How to Spot a “Bad” App

By on 06-03-2013

qustodio blog - how to spot a bad appWe’ve seen lots of inquiries lately from parents who want to know which apps are safe for their kids and which ones are to be avoided, or at the very least monitored. This is a great question, and we wish it were one that we could answer definitively. With thousands of apps being added to the Apple store and Google Play each and every day, it would be difficult if not impossible to track them all. Plus, many apps like Vine, for instance, are created for harmless entertainment purposes and then used to propagate smut.

There Are Ways to Spot a Bad App

Rather than attempt to block all potentially harmful apps in one fell swoop, we think the best method is to approach the issue on a case by case (or in this scenario, app-by-app) basis. Here are a few guidelines to follow:

 Carefully Consider Pic and Video Sharing Apps

Decide if and how you want your child to share pictures or videos with others. Although there may be nothing wrong with your teenager sharing a picture of her new dog with her friends on Facebook, not all teens (or even tweens) use photo-sharing apps so innocently. If you do decide to let your kid post videos and images online, be sure that the proper privacy settings are in place to ensure that the content is seen by a select group of family and friends, not a bunch of strangers.

You’ll need to consider other features of the app as well. For instance, if the app in question allows photos and videos to disappear within minutes of the recipient viewing them (think Snapchat, for instance), then that may be a cause for concern. These apps make it tempting for teens to share images of themselves that they wouldn’t otherwise, giving them a false sense of privacy. After all, it’s been proven that Snapchats don’t really go away—they can be recovered.

 Consider Your Family’s Values

All families are different, so what may be fine for one could be unsuitable for another. For instance, there are tons of kids’ apps that allow children to apply makeup to virtual models or participate in a digital fashion show. If you want your daughter to focus on inner qualities rather than superficial ones, then these may not be the best apps for you. Of course, there are some apps that cross all moral boundaries such as It Girl, the app that lets users buy friends and seek out sugar daddies all in a quest to be “the hottest girl in town.”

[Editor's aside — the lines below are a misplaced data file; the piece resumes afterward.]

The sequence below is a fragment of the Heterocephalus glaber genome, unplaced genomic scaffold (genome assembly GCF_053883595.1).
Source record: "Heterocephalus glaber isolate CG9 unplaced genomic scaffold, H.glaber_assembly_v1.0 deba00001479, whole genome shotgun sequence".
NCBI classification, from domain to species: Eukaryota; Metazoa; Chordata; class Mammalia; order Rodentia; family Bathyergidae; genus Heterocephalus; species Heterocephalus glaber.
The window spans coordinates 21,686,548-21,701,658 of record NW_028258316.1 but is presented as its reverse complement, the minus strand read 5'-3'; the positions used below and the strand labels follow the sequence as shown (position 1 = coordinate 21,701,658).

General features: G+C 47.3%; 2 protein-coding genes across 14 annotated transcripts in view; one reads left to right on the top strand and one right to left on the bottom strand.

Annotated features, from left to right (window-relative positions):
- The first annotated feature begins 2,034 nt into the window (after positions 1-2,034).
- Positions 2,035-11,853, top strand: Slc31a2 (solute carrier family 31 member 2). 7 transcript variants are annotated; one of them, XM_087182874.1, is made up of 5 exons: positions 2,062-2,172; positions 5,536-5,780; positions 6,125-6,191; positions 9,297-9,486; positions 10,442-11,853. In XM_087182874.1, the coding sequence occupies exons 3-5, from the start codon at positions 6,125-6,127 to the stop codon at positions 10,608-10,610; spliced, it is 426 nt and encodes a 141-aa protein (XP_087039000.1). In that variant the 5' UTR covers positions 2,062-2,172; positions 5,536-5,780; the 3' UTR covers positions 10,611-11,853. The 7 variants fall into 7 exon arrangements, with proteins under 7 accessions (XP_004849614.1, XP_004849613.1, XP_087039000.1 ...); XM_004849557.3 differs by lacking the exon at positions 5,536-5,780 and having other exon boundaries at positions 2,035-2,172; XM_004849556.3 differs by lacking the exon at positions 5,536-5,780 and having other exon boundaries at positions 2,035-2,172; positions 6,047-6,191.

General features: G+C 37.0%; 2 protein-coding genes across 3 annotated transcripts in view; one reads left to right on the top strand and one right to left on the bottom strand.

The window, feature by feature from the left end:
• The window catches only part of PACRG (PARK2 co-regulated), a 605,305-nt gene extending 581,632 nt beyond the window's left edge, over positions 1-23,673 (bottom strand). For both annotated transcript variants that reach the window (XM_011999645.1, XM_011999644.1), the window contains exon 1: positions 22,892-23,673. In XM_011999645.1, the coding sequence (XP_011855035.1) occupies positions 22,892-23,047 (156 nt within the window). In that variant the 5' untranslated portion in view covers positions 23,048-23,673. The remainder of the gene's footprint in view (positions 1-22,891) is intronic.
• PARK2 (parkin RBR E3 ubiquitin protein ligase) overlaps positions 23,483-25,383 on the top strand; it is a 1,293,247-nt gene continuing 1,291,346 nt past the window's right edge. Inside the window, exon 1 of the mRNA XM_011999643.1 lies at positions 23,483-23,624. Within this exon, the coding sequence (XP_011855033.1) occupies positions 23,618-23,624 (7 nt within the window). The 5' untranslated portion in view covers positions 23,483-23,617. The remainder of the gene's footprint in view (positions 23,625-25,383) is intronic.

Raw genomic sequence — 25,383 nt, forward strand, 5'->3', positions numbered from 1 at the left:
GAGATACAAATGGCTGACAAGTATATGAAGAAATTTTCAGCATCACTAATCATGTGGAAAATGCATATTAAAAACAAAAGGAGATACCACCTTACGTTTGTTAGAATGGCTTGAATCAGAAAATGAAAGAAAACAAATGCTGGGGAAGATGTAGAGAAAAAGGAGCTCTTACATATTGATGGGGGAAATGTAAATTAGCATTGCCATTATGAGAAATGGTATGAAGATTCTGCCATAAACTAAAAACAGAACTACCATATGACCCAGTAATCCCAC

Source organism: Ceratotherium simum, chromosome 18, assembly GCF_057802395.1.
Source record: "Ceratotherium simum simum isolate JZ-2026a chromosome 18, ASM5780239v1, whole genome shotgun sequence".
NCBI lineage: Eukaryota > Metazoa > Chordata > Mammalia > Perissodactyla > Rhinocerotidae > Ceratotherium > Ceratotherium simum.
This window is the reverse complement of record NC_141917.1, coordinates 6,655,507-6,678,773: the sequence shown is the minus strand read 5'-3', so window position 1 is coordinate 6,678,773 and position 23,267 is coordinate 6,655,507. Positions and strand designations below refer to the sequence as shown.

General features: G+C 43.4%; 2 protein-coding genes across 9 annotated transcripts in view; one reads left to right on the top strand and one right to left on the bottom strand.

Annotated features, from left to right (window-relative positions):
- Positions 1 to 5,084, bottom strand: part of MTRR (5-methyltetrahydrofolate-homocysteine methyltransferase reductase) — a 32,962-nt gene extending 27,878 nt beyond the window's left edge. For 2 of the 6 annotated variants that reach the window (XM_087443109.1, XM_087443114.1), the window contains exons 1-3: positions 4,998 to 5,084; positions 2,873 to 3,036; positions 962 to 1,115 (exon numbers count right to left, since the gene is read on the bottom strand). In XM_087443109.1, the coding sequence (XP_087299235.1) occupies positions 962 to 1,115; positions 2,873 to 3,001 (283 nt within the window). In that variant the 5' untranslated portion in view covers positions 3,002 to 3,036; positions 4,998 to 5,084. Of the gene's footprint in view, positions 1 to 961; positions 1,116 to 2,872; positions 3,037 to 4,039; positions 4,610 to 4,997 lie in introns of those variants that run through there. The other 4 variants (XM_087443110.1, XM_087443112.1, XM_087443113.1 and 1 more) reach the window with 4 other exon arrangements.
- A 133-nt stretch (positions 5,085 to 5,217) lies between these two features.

Experiment With the App Yourself

All parents want to trust their children’s decisions, especially when they get to be teenagers, but it’s a mistake to think that even older kids are equipped to make wise decisions all of the time. That’s why it’s important to let your child know that you want to take a look at the apps he’s interested in. Sit down together and explore the apps’ features. Talk about how the app can be used safely and point out any potential pitfalls. In some cases, you may have to just say no to an app. If that’s the case, explain to your child you do trust her, but that you need to keep her safe from others who may want to do her harm.

 Use Parental Monitoring Software

Even after you’ve given your child the go-ahead to download an app, that doesn’t mean your job is over. Apps routinely offer new features, so it’s important to keep an eye out for these updates. Parental monitoring software like Qustodio allows you to see which apps your kids are using, how long they’re using them, and exactly how they’re interacting with other users.

Don’t let one bad app spoil your kids’ innocence or safety. Be discerning about which apps they have access to, and monitor their usage regularly.